Guiding principles used in the development of these units
The Council of Chief State School Officers, through its State Collaborative on Assessment and Student Standards social studies project, has been developing a series of online units for elementary and secondary schools that model long range planning strategies.
- Use national and state standards as tools of alignment
- Use essential questions to focus instruction on the understandings in the standards
- Identify essential content so that instruction is focused on the “need to know”
- Identify the 21st century skills that will be the focus of instruction
- Teach and assess for understanding through the use of extended transfer tasks
- Identify teaching strategies which scaffold instruction up to the level of the essential questions and the standards
- Use formative assessments as “checks for understanding” to measure student progress throughout the unit
Long range planning in social studies is a forgotten art in many K – 12 schools. Teachers may be provided with a curriculum guide, but they are given little information about how to structure the work within the year. In addition, most social studies units are topically driven and not standards-driven. The key to a strong alignment of instruction and assessment to standards is the understanding that standards and essential questions drive instruction and that units provide the context for teaching and assessing these standards.
This manual, along with the resources which accompany it, attempts to address this concern. It may be used in two different ways:
- Staff developers may want to help their teachers develop complete units for classroom instruction. This is a time consuming effort, but one which is well worth the effort. Staff developers would work with grade level teachers to help them create the first unit and then leave them on their own to develop the others, maintaining a supervisory role to ensure quality. This manual provides an eight step process for developing the unit.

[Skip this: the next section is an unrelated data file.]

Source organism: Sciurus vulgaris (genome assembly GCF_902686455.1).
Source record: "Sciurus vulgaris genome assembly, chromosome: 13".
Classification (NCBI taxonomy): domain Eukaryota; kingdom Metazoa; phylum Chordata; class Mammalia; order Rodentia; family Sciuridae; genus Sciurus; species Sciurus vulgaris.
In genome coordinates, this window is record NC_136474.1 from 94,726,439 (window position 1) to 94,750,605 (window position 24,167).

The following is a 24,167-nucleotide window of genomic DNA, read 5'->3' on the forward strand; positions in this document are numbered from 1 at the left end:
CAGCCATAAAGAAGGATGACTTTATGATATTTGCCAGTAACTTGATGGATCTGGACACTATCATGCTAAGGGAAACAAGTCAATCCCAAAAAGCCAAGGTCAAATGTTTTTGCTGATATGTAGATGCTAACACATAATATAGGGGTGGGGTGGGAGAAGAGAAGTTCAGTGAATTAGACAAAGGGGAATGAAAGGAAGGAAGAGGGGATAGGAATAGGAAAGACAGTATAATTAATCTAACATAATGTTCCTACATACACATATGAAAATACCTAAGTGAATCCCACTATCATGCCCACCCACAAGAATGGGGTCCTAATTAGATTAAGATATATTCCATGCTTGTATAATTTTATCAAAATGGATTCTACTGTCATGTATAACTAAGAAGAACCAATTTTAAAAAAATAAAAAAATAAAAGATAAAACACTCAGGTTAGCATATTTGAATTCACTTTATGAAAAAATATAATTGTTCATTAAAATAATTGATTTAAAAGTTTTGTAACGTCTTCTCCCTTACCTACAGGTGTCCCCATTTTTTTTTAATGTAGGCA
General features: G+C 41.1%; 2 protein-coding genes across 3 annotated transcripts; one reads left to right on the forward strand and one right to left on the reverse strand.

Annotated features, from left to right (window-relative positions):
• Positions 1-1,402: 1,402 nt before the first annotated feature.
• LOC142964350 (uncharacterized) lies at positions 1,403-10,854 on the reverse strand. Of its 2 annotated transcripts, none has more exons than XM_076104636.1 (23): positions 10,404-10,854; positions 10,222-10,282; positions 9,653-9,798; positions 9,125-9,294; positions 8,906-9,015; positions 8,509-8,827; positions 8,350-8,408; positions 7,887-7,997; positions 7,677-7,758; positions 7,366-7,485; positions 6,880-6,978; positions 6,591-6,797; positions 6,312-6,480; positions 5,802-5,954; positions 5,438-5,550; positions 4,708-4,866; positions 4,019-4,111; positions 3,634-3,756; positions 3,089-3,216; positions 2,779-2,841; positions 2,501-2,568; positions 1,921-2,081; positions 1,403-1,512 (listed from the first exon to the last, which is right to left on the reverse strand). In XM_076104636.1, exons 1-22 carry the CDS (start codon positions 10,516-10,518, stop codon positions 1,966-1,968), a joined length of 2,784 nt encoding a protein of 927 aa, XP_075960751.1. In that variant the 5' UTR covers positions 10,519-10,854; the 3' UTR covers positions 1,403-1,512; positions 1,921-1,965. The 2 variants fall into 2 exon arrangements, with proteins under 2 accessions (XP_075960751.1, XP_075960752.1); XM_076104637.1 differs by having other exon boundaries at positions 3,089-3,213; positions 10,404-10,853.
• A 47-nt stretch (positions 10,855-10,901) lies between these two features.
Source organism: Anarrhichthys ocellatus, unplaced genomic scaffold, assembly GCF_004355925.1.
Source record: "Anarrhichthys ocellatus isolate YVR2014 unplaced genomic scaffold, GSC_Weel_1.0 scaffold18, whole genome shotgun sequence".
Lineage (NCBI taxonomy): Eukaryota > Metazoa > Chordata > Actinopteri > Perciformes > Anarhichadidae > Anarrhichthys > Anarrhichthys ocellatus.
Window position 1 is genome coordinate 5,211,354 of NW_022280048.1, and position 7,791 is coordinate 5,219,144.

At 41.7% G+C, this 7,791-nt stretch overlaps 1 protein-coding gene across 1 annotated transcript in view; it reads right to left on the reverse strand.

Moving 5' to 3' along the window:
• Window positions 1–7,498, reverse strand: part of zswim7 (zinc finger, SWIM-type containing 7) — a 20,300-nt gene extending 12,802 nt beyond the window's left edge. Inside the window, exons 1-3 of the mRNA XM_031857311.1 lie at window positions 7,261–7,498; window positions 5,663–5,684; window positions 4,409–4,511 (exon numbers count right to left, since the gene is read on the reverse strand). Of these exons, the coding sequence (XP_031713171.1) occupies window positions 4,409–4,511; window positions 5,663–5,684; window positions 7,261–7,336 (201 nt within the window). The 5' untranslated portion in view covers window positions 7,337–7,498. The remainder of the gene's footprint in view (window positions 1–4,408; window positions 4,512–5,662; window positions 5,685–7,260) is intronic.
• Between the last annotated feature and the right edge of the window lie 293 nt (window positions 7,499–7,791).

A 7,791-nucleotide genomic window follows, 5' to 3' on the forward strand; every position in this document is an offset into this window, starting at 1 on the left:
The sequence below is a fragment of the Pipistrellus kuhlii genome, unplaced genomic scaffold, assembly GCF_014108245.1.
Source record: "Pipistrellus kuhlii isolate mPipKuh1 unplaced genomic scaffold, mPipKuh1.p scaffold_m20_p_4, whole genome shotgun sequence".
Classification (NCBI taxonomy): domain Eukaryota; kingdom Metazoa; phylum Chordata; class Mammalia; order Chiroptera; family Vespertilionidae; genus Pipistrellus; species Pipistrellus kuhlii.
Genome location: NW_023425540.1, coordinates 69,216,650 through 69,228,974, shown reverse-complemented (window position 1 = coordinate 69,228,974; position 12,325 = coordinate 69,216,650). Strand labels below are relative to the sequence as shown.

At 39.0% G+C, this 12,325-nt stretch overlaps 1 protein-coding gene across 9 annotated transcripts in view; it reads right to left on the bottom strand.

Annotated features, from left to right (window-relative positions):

- Staff developers and others may want to use the manual to model key elements of the instructional process. For example, a school system may want to focus on the writing of essential questions. The staff developer would then simply focus on this step of the process in the manual and use the online units as examples of good essential questions. Once the participants have mastered this process, they may request staff development in other components of the process, giving them a sense of self-direction in their staff development.
The manual is organized to give maximum support to the staff developer. Each section includes these components:
- An essential question to focus the staff development
- Content which will enable the group to better understand the process. In some cases, the staff developer will want to spend additional time on this content to ensure that all participants are knowledgeable about the process. For example, Dimensions of Learning is an essential model for understanding the concept of scaffolding student thinking. The staff developer will want to take the group online to learn more about this process if there are participants not familiar with the model.
- Suggested strategies for leading the group through the process. Staff developers will, of course, want to adapt these strategies to their own workshop style and may want to provide additional hands-on activities for the group.
- Tips for presenters are included to help staff developers profit from the experience of previous work with teachers in developing these units. Presenters will want to read these carefully to avoid pitfalls in presenting the material.
*Robert J. Marzano and Debra J. Pickering, Dimensions of Learning, A Teacher’s Manual, ASCD, 1997 Dimensions of Learning